Needs and Specifications: Building Effective Mentoring Relationships
It is perhaps too common to think that holding the hand of a toddler while crossing a busy street is an apt metaphor for the mentoring relationship, especially when it comes to fostering undergraduate research. Beyond the obvious miscue of infantilizing the student, approaching mentoring relationships with this mindset has the unintended consequence of communicating a lack of faith in the mentee’s abilities. In order to avoid falling into this pattern, I’ve identified three tenets for mentoring undergraduate research that I hope will lead to a satisfying experience for both mentors and mentees. At a time when Penn seeks ways to be more inclusive, mentoring is perhaps the most efficacious way both to ensure that we identify students possessing the capacity to do independent research and that in doing so, we help them realize their fullest potential. In a departure from the standard approach, I will begin with the third tenet and end with the first.
And so the third tenet of mentoring undergraduate research is recognizing when the time has come to relinquish the role of navigator and guide so that the mentee can chart a course of her own. Most times, it comes before the mentee is ready to fly solo, but my sense is that one of the most exciting—and anxiety-producing—aspects of mentoring relationships is that they thrive on imprecision and uncertainty. At least a portion of this is a product of the expectations that students may have at the start of a mentoring relationship. If they’ve received copious amounts of praise for work they’ve done in the past (even if the work was less-than-stellar), they may believe that a mentor’s primary role is to provide positive feedback. Or, students who’ve never had a substantive mentoring experience may think that research happens in a vacuum and that the mentor’s role is simply to sign the requisite forms and leave them alone. What makes the mentor/mentee dyad so intriguing, then, is that it seems to work best when expectations on both sides are quickly dashed and a new script has to be written and followed, which can only be done collaboratively.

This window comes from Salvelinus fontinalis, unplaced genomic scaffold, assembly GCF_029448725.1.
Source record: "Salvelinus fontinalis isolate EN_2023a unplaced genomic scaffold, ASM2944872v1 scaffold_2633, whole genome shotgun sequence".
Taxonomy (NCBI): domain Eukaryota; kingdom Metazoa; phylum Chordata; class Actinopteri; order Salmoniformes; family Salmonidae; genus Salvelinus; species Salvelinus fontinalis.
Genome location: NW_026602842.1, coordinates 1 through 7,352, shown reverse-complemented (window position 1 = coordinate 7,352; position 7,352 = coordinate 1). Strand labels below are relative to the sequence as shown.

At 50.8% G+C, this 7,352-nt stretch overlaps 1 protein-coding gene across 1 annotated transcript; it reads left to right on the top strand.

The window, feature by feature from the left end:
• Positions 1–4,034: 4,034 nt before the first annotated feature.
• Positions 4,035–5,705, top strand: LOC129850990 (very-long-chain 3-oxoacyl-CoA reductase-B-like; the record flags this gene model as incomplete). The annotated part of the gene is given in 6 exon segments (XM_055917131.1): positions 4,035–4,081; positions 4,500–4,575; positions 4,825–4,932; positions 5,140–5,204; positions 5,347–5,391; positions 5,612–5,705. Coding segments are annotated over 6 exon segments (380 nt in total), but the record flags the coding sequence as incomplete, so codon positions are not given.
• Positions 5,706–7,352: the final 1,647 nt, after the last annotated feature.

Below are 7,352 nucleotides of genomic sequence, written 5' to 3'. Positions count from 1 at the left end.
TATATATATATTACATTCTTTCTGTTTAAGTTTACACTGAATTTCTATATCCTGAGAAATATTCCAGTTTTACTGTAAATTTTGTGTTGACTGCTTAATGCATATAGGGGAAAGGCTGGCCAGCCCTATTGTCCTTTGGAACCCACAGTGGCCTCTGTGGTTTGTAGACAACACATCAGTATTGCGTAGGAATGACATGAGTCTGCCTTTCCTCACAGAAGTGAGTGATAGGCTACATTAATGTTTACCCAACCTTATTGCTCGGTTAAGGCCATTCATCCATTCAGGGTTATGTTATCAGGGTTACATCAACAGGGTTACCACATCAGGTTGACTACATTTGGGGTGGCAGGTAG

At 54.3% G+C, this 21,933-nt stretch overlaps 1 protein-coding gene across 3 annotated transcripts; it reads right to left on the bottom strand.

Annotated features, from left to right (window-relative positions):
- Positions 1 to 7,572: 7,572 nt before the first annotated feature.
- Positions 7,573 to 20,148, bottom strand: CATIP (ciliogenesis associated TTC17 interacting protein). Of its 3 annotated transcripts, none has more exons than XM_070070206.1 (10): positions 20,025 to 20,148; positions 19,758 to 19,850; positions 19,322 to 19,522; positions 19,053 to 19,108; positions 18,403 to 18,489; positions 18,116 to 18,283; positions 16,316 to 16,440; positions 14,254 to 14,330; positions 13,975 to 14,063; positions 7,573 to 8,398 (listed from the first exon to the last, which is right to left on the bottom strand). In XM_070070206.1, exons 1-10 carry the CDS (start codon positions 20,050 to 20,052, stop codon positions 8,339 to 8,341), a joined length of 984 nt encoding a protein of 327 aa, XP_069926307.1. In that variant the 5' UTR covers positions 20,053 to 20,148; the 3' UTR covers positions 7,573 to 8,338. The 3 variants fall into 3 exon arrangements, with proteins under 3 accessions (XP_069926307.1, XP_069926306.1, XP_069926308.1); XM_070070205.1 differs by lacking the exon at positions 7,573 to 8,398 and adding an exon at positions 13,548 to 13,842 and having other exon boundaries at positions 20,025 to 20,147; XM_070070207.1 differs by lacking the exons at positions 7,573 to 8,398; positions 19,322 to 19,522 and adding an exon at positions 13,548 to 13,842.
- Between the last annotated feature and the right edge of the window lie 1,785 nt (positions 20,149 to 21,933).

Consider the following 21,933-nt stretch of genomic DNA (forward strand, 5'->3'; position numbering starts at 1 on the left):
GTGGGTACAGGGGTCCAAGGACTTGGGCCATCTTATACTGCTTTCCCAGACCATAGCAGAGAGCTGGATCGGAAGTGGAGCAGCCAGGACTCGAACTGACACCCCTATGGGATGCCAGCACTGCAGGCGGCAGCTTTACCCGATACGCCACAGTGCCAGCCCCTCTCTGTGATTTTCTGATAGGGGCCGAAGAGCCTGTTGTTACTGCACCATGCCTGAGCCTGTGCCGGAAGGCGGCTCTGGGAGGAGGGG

This is not without its challenges. For example, if a mentor has achieved success in her discipline, students may arrive thinking success is simply a matter of being in her midst. Without a doubt, the idea of “sitting at the feet” of a highly renowned scholar is perhaps the most easily accessed concept of a mentoring relationship. But recently, I’ve come to believe it’s a pattern that needs to be tempered, if not abandoned altogether. Too often it leads to a hit-or-miss approach that means the mentor/mentee relationship is built around communication flowing in one direction: from the mentor “downward” to the mentee. At the first sign of a setback, the most likely explanation is that the mentee wasn’t listening carefully enough. Ultimately, though, placing blame on the mentee is a sign of ineffective mentoring. If the mentor is never on the hook, it signals the presence of an accountability gap that neglects the fact that being a mentor requires assuming the lion’s share of the accountability for what does and doesn’t happen in the relationship. This does not mean the student has no responsibility, but it means that mentoring is, first and foremost, two people engaging around a mutually sustained form of attention. When things threaten to hit a lull (which is inevitable), it is incumbent on the mentor to employ tactics to keep the conversation going. My approach is heavily reliant on storytelling; at times it’s a matter of exchanging stories about the respective routes we’ve taken leading up to our present conversation in my office, at others, it’s empathizing with students struggling to recognize the obstacles obstructing progress by narrating my own foibles. These situations require one to listen both to what the student is saying and also what they are not saying. Not in a judgmental way, but in a way that, when conducted with the proper amount of compassion, can lead to the walls separating mentor and mentee coming down.